Pepcom’s Digital Experience is like a small, tame version of the full CES, and yet it’s still overwhelming. My strategy this year was to hone in on a couple of companies and see what I could learn. First stop: GiiNii.
I targeted GiiNii because of the company’s new Wi-Fi photo frame. My experience with eStarling’s early wireless frame was ill-fated. It refused to work any farther than five feet from a router, the screen was smaall, and the troubleshooting process was less than satisfying. GiiNii and several other companies this year are looking to take Wi-Fi frames to the next level. The GiiNii product I saw at Digital Experience, part of the new Pixplus line due out in mid-2009, sported a large 10.1″ display with touch panel at the bottom, and offered up RSS content in addition to photos. This may be the future of the widget station. Buy an Internet-connected device to show off photos, and use it secondarily as a display for other non-TV, Internet content. The GiiNii frame shows streams of content from FrameChannel.com and HowStuffWorks.com – from weather, to sports scores, to stocks, and more.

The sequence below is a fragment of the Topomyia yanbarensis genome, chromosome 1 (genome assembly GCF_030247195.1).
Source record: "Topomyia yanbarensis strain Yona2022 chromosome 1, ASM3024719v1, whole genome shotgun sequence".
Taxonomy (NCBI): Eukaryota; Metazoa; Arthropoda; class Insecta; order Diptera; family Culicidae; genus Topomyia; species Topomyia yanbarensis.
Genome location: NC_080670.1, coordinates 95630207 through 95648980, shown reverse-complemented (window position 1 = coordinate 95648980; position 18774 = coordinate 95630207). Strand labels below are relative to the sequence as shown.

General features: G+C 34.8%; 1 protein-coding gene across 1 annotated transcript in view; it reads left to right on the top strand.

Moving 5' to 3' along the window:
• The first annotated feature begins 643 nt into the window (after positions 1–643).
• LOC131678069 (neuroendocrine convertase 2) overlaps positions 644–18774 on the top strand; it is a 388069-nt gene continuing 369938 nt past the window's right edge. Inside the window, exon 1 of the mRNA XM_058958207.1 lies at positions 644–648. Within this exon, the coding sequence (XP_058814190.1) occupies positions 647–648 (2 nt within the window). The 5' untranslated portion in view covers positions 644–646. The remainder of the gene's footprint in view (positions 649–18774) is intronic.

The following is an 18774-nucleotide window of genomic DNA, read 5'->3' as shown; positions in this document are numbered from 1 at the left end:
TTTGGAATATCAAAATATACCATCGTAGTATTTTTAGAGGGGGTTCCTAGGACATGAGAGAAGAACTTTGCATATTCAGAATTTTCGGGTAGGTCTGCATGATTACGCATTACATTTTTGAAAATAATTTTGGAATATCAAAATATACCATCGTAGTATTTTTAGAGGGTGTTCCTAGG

Meanwhile, the PixPlus digital frames weren’t even the highlight of GiiNii’s portfolio. The company had an iPod Touch knock-off called the Movit Mini with a 4.3″ touch screen. Engadget dug it and its apparent Android platform. I imagine we’ll see several variations of this theme at cheaper-than-iPod prices in the coming year.
Plus, GiiNii had a patent-pending add-on for cameras letting amateur photographers set up reasonable self-portraits. This is one of those innovations that seems beyond obvious when you see it. The picture below shows how the camera reflects the photo it is taking for the objects of the picture to view. Wonder what your picture will look like before it snaps? GiiNii can help you out with C-U-C-Me technology.
I had never heard of GiiNii before this evening, but I’ll be keeping an eye on them. The company has an impressive line-up… if it can survive the economic woes of the CE market in 2009.